Outing Octavia: Transforming Queer Heritage in Britain
Where: Ian Gulland Lecture Theatre, Goldsmiths, University of London. Click here for a map of Goldsmiths.
When: Thursday 2 November, 6 – 8 pm with reception to follow.
How to book: This event is free and open to the public but registration is necessary. Reserve your place here.
How should we publicise and represent queer heritage? The places and buildings all around us are full of amazing, but often under-recognised, stories of same-sex love and gender non-conformity. Just in the past few years, queer heritage has become increasingly visible. One of the three Victorian founders of the National Trust, Octavia Hill, was included in the Trust’s 2017 initiative on LGBTQ history, Prejudice and Pride, while a film about the homosexuality of Robert Ketton-Cremer, a Norfolk country squire, caused controversy.
Alison Oram’s lecture will discuss the recent initiatives by Historic England and the National Trust to promote LGBTQ heritage. How have equality policies and a political shift towards ‘homonormativity’ facilitated this increased recognition of queer heritage? What has been the response of heritage professionals and visitors to historic places? Which queer histories are still missing from or side-stepped in heritage representation?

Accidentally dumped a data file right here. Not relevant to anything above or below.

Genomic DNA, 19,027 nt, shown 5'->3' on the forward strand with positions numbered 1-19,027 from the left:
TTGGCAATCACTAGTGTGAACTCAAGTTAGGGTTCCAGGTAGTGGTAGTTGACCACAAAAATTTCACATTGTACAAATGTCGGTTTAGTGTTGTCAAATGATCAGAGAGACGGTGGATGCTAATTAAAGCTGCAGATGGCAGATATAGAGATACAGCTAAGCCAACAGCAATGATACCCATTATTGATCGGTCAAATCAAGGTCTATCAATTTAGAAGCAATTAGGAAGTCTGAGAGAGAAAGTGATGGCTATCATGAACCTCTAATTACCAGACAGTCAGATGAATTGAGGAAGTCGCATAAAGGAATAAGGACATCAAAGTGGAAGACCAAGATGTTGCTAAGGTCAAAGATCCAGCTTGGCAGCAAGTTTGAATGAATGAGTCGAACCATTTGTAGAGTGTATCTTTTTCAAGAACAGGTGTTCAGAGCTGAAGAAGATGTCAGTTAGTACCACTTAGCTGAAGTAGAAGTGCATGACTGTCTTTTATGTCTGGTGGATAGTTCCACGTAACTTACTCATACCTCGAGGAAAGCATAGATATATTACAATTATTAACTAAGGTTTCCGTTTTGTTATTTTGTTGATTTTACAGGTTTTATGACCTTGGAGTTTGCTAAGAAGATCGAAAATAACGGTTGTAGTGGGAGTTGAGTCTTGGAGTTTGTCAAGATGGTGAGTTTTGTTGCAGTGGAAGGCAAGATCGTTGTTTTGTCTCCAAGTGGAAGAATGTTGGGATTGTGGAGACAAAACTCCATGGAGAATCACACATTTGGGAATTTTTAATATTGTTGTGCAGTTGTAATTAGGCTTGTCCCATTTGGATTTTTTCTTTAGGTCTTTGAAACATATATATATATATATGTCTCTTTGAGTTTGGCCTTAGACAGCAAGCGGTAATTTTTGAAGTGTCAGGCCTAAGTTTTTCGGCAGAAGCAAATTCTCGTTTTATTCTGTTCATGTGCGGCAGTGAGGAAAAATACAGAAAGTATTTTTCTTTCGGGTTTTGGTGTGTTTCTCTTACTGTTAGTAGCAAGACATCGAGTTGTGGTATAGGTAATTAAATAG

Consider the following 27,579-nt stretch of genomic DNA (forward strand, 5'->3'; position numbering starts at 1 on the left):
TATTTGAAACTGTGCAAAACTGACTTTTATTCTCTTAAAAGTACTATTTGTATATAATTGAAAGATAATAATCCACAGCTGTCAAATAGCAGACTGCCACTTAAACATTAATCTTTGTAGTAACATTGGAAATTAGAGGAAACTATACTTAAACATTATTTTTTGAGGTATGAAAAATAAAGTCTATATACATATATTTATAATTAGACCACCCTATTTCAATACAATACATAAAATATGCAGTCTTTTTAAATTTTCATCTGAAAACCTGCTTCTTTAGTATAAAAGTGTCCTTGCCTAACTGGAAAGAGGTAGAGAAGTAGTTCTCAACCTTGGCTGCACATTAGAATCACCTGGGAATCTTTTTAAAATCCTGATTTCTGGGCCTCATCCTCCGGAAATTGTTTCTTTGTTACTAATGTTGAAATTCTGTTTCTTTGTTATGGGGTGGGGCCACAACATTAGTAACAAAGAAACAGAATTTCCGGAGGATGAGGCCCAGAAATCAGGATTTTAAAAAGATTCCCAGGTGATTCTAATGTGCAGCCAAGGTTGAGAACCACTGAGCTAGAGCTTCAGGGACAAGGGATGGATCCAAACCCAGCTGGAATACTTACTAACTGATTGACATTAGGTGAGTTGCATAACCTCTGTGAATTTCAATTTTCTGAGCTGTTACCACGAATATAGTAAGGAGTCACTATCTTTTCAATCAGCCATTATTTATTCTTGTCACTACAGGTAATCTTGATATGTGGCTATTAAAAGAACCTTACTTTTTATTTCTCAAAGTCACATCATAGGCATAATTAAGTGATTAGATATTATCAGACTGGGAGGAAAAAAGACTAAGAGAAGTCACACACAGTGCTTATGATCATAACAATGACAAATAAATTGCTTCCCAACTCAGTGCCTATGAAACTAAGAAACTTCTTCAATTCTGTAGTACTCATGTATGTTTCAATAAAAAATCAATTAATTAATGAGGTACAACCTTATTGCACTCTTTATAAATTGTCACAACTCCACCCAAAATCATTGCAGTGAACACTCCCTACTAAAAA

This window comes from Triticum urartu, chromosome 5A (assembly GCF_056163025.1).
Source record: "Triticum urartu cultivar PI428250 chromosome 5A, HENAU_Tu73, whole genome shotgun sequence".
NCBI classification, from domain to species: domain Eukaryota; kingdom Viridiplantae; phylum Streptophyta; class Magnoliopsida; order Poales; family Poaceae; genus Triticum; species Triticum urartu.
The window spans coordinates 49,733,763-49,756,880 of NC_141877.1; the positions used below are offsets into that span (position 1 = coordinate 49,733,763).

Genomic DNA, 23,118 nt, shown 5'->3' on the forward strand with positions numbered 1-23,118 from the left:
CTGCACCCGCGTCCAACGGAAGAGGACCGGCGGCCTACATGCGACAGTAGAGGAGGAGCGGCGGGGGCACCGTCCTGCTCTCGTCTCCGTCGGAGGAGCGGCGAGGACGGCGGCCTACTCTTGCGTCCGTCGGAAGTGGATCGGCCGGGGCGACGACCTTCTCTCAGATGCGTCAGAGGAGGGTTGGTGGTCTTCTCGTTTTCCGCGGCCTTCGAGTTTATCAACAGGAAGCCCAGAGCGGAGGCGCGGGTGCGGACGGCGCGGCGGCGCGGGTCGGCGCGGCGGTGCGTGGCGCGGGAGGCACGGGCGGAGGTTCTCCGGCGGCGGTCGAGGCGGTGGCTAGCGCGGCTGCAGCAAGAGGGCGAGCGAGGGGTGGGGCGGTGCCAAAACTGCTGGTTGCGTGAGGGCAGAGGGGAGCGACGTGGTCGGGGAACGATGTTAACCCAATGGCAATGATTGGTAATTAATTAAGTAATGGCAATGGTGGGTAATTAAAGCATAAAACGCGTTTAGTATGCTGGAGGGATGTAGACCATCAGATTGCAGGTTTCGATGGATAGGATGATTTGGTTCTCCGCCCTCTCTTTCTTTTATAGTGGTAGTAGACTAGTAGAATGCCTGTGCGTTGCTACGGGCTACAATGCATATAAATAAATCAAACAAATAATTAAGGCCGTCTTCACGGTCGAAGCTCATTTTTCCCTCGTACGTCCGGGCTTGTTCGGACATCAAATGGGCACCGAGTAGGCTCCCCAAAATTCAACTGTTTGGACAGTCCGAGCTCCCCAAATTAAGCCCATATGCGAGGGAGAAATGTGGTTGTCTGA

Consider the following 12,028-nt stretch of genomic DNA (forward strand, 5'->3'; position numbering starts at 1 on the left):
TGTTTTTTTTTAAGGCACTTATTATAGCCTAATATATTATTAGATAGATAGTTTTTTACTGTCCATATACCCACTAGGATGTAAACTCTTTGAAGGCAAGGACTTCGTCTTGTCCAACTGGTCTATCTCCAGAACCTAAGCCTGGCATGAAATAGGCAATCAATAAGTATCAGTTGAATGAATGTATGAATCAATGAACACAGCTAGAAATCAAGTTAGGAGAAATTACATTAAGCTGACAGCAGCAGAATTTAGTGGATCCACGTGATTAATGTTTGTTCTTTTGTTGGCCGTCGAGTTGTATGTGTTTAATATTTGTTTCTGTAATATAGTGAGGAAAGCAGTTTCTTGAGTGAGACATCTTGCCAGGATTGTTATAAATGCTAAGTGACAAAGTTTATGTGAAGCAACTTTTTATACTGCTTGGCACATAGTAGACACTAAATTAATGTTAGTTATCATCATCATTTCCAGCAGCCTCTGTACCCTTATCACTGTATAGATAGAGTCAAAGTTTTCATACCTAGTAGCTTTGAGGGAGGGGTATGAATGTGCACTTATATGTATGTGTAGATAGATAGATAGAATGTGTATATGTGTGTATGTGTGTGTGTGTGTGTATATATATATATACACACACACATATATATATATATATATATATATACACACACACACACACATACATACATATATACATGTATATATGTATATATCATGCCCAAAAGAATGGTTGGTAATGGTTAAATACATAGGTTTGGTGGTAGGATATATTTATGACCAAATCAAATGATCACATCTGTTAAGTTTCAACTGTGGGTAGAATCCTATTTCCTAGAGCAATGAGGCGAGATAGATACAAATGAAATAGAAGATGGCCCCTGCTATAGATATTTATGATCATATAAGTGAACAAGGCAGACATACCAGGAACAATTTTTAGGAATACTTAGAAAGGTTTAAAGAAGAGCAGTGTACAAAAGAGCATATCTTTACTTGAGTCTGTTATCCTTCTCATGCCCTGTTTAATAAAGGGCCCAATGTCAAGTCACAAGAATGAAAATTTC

Professor Alison Oram
Alison Oram is Professor of Social and Cultural History at Leeds Beckett University and a leading scholar of gender and sexuality, popular culture, public history and intersections of these with LGBTQ heritage. She is author of numerous articles and two books on LGBTQ history: The Lesbian History Sourcebook(2001) and most recently ‘Her Husband Was a Woman!’ Women’s Gender-Crossing and Modern British Popular Culture (2007). Professor Oram led the project ‘Pride of Place: England’s LGBTQ Heritage’, an initiative funded by Historic England, the government agency responsible for protecting England’s historic buildings and landscapes.